This is not really the space for this question, but I will give a couple of quick pointers...
Usually the thing that kills apps most is having too much granularity in fields. If you can round numbers so there are fewer possible values in a column, or drop the time from date/time fields, this can really help.
Similarly, drop any whole columns that you don't need. Every bit of data that is in-memory is taking resource and will slow things down a bit. If it's not in use don't load it.
Check for inefficient expressions. Big nested expressions can slow things down, anything with an IF in there could potentially be re-written with Set Analysis. Try creating a new app with the data model but no visualisations on it. What happens as you add (copy/paste) each visualisation back in. Is there one which is worse than others?
Sometimes it's just something silly and unexpected that can break an app. Referencing the now() function in a variable is an example - because this refreshes every second, every selection that could be affected by that variable is recalculated every second. Never use now() in the front end.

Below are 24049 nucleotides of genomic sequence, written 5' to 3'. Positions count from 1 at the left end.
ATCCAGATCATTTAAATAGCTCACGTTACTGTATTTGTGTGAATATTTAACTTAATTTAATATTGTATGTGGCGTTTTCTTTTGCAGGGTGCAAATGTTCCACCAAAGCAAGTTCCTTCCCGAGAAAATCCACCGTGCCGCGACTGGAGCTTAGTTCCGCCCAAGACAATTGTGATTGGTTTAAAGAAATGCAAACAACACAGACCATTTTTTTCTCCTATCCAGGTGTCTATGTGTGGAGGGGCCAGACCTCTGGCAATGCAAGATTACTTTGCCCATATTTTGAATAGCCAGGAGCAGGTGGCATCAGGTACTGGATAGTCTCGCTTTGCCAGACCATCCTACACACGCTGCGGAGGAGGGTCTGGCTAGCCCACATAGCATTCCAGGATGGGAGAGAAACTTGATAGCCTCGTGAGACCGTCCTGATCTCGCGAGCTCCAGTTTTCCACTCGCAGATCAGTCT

Calculation conditions can really help. If you have any tables which could have more rows than a user is likely to comprehend put a calculation condition on it, based on a simple expression. For instance, if you have a RowCounter field (which contains 1 on every row) you can have a calculation condition of sum(RowCounter) <= 10000, and this would only draw the table if there are 10,000 or less rows in it.
Check the data model. Ensure all tables are joined only on the fields you expect. Synthetic keys can kill performance (and give unexpected results). Make sure that there are no data islands (tables that don't join to other tables) as Cartesian products are possible - and these are very bad news.
Try breaking stuff down a bit. What happens if you only load one month? Does that help? At what point is performance hit? Can your users make do with less history?
Chucking more RAM and CPU (especially RAM) at a problem will often help ease it - though it is seldom a silver bullet.
You probably won't find your answer in the above, as it is all a bit general, but it may give you some jumping off points for things to Google and dig a bit deeper on.
You may also find some of my blog posts handy:
Hope that these thoughts help point you in the right direction.